Thinking About Crime by James Q. Wilson
New York Cops Talk Back by Nicholas Alex
Police: Streetcorner Politicians by William Ker Muir Jr.
The Growth of Crime: The International Experience by Leon Radzinowicz, by Joan King
Officer Down, Code Three 60176) by Pierce R. Brooks
Rebecca West: A Celebration help, with a critical introduction by selected from her writings by her publishers with her Samuel Hynes
The Arms Bazaar: From Lebanon to Lockheed by Anthony Sampson
Foreign Defense Sales and Grants, Fiscal Years 1973-1975; Labor and Material Requirements of Defense/International Economic Affairs prepared by the US Department of Labor, Bureau of Labor Statistics
Report to Congress on Arms Transfer Policy from the US Senate, Committee on Foreign Relations prepared by the US Department of State, limited supply available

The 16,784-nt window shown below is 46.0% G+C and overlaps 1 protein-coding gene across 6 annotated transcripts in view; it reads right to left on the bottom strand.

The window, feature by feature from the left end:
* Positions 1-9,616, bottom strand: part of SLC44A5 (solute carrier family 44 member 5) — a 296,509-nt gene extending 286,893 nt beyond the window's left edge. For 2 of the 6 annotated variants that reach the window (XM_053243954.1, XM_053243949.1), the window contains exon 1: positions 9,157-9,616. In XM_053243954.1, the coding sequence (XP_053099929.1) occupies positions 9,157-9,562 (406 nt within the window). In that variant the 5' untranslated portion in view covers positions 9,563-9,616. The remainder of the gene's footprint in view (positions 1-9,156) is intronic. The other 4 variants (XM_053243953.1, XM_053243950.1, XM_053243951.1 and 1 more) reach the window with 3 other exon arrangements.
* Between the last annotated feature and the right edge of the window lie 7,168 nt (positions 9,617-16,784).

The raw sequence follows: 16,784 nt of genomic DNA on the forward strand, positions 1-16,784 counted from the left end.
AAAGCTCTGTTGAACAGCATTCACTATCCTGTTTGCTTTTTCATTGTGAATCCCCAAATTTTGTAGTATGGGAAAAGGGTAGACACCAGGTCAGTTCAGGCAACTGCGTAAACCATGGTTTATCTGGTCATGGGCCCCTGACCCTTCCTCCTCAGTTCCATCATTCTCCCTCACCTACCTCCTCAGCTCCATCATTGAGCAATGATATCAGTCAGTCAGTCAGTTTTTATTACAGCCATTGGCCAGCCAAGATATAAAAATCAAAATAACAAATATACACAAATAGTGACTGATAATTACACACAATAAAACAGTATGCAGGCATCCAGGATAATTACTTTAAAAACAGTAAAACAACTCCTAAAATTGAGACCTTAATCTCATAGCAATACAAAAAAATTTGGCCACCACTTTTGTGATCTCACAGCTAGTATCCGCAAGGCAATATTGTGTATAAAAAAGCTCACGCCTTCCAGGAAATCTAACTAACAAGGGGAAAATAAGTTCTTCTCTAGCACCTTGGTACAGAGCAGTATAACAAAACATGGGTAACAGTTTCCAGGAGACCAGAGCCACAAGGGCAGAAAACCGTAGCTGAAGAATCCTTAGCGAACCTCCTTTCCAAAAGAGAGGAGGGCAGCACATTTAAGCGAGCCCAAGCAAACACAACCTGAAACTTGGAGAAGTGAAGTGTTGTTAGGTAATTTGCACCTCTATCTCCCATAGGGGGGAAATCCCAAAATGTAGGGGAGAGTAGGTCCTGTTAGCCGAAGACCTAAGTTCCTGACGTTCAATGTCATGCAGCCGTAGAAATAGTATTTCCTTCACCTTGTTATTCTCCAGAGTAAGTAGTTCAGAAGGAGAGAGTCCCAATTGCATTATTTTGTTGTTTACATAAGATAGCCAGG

Ring: A Biography of Ring Lardner by Jonathan Yardley
The History of the German Resistance 1933-1945 by Peter Hoffmann, translated by Richard Barry
The Bonds of Womanhood: “Woman’s Sphere” in New England, 1780-1835 by Nancy F. Cott
The Feminization of American Culture by Ann Douglas
Perish the Thought: Intellectual Women in Romantic America, 1830-1860 by Susan Phinney Conrad
Dimity Convictions: The American Woman in the Nineteenth Century by Barbara Welter
Women and Equality: Changing Patterns in American Culture by William H. Chafe
The Sex Radicals: Free Love in High Victorian America by Hal D. Sears
We Were There: The Story of Working Women in America by Barbara Mayer Wertheimer
Seven Women: Portraits from the American Radical Tradition by Judith Nies
The Female Experience: An American Documentary by Gerda Lerner
Edith’s Diary by Patricia Highsmith
The Stepdaughter by Caroline Blackwood
To Be an Invalid: The Illness of Charles Darwin by Ralph Colp Jr., M.D.
The Collected Papers of Charles Darwin edited by Paul H. Barrett
The Gentle Barbarian: The Life and Work of Turgenev by V.S. Pritchett
Wallace Stevens: The Poems of Our Climate by Harold Bloom